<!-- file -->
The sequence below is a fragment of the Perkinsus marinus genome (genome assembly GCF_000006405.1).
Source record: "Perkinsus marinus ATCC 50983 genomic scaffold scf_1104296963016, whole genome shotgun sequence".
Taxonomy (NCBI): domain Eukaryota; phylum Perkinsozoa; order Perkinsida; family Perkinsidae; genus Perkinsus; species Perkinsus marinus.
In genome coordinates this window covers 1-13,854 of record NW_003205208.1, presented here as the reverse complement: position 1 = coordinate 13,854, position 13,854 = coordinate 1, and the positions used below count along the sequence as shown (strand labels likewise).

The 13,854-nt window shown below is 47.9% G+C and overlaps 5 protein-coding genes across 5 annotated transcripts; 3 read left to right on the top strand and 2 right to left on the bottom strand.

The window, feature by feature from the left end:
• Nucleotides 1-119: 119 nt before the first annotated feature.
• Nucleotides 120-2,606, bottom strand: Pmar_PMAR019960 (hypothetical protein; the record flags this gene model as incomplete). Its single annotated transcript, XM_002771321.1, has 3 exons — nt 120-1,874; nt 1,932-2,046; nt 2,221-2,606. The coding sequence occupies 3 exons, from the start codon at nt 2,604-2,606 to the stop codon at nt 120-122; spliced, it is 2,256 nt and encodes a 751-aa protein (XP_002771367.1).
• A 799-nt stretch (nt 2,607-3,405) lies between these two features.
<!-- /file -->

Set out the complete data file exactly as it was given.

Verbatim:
The sequence below is a fragment of the Perkinsus marinus genome (genome assembly GCF_000006405.1).
Source record: "Perkinsus marinus ATCC 50983 genomic scaffold scf_1104296963016, whole genome shotgun sequence".
Taxonomy (NCBI): domain Eukaryota; phylum Perkinsozoa; order Perkinsida; family Perkinsidae; genus Perkinsus; species Perkinsus marinus.
In genome coordinates this window covers 1-13,854 of record NW_003205208.1, presented here as the reverse complement: position 1 = coordinate 13,854, position 13,854 = coordinate 1, and the positions used below count along the sequence as shown (strand labels likewise).

The 13,854-nt window shown below is 47.9% G+C and overlaps 5 protein-coding genes across 5 annotated transcripts; 3 read left to right on the top strand and 2 right to left on the bottom strand.

The window, feature by feature from the left end:
• Nucleotides 1-119: 119 nt before the first annotated feature.
• Nucleotides 120-2,606, bottom strand: Pmar_PMAR019960 (hypothetical protein; the record flags this gene model as incomplete). Its single annotated transcript, XM_002771321.1, has 3 exons — nt 120-1,874; nt 1,932-2,046; nt 2,221-2,606. The coding sequence occupies 3 exons, from the start codon at nt 2,604-2,606 to the stop codon at nt 120-122; spliced, it is 2,256 nt and encodes a 751-aa protein (XP_002771367.1).
• A 799-nt stretch (nt 2,607-3,405) lies between these two features.